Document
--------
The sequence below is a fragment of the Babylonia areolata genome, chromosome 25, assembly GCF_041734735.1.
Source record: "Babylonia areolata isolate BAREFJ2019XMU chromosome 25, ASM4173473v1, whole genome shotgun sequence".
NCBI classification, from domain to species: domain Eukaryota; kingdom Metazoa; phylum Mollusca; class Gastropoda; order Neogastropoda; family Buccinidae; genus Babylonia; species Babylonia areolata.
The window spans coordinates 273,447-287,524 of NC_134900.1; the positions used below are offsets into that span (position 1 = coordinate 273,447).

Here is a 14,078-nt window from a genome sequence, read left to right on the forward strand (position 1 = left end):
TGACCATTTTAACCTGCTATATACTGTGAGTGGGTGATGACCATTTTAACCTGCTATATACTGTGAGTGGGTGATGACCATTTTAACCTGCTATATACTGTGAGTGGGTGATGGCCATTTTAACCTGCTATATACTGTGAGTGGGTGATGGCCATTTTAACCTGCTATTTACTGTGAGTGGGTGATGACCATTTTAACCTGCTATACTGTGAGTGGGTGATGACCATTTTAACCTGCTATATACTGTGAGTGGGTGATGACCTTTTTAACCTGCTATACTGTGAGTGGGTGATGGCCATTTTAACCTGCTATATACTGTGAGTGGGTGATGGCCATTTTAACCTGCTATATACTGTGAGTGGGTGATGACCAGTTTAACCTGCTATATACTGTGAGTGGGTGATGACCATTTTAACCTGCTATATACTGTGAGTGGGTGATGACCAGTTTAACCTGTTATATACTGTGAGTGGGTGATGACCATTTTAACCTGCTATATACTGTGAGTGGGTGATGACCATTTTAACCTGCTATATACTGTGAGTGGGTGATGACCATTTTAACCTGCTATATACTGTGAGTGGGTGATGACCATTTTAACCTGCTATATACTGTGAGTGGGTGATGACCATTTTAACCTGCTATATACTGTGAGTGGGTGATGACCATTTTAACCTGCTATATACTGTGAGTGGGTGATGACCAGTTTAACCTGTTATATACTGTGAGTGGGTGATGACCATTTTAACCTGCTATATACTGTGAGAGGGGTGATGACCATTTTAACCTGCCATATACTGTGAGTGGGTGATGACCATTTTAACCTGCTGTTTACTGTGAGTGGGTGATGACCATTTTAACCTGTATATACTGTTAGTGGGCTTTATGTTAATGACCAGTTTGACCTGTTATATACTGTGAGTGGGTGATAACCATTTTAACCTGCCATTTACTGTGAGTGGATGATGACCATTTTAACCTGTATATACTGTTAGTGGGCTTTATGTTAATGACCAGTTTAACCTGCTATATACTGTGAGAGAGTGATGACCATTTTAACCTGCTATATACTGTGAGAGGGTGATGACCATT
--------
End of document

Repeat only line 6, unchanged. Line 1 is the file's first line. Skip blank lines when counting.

TGACCATTTTAACCTGCTATATACTGTGAGTGGGTGATGACCATTTTAACCTGCTATATACTGTGAGTGGGTGATGACCATTTTAACCTGCTATATACTGTGAGTGGGTGATGGCCATTTTAACCTGCTATATACTGTGAGTGGGTGATGGCCATTTTAACCTGCTATTTACTGTGAGTGGGTGATGACCATTTTAACCTGCTATACTGTGAGTGGGTGATGACCATTTTAACCTGCTATATACTGTGAGTGGGTGATGACCTTTTTAACCTGCTATACTGTGAGTGGGTGATGGCCATTTTAACCTGCTATATACTGTGAGTGGGTGATGGCCATTTTAACCTGCTATATACTGTGAGTGGGTGATGACCAGTTTAACCTGCTATATACTGTGAGTGGGTGATGACCATTTTAACCTGCTATATACTGTGAGTGGGTGATGACCAGTTTAACCTGTTATATACTGTGAGTGGGTGATGACCATTTTAACCTGCTATATACTGTGAGTGGGTGATGACCATTTTAACCTGCTATATACTGTGAGTGGGTGATGACCATTTTAACCTGCTATATACTGTGAGTGGGTGATGACCATTTTAACCTGCTATATACTGTGAGTGGGTGATGACCATTTTAACCTGCTATATACTGTGAGTGGGTGATGACCATTTTAACCTGCTATATACTGTGAGTGGGTGATGACCAGTTTAACCTGTTATATACTGTGAGTGGGTGATGACCATTTTAACCTGCTATATACTGTGAGAGGGGTGATGACCATTTTAACCTGCCATATACTGTGAGTGGGTGATGACCATTTTAACCTGCTGTTTACTGTGAGTGGGTGATGACCATTTTAACCTGTATATACTGTTAGTGGGCTTTATGTTAATGACCAGTTTGACCTGTTATATACTGTGAGTGGGTGATAACCATTTTAACCTGCCATTTACTGTGAGTGGATGATGACCATTTTAACCTGTATATACTGTTAGTGGGCTTTATGTTAATGACCAGTTTAACCTGCTATATACTGTGAGAGAGTGATGACCATTTTAACCTGCTATATACTGTGAGAGGGTGATGACCATT